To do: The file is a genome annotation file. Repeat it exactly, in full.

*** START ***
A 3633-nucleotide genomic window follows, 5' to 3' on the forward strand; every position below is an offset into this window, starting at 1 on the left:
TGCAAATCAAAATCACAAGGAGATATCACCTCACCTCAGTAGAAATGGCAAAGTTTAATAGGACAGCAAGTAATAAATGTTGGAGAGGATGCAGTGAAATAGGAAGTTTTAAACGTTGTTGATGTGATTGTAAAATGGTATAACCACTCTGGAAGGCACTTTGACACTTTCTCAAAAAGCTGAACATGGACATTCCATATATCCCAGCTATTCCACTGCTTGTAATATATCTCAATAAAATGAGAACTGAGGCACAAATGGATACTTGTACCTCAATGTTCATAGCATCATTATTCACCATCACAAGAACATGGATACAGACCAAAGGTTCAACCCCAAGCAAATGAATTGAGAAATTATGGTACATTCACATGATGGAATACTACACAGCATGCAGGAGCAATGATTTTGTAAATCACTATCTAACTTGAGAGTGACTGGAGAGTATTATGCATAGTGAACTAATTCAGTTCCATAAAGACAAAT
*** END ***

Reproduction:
A 3633-nucleotide genomic window follows, 5' to 3' on the forward strand; every position below is an offset into this window, starting at 1 on the left:
TGCAAATCAAAATCACAAGGAGATATCACCTCACCTCAGTAGAAATGGCAAAGTTTAATAGGACAGCAAGTAATAAATGTTGGAGAGGATGCAGTGAAATAGGAAGTTTTAAACGTTGTTGATGTGATTGTAAAATGGTATAACCACTCTGGAAGGCACTTTGACACTTTCTCAAAAAGCTGAACATGGACATTCCATATATCCCAGCTATTCCACTGCTTGTAATATATCTCAATAAAATGAGAACTGAGGCACAAATGGATACTTGTACCTCAATGTTCATAGCATCATTATTCACCATCACAAGAACATGGATACAGACCAAAGGTTCAACCCCAAGCAAATGAATTGAGAAATTATGGTACATTCACATGATGGAATACTACACAGCATGCAGGAGCAATGATTTTGTAAATCACTATCTAACTTGAGAGTGACTGGAGAGTATTATGCATAGTGAACTAATTCAGTTCCATAAAGACAAAT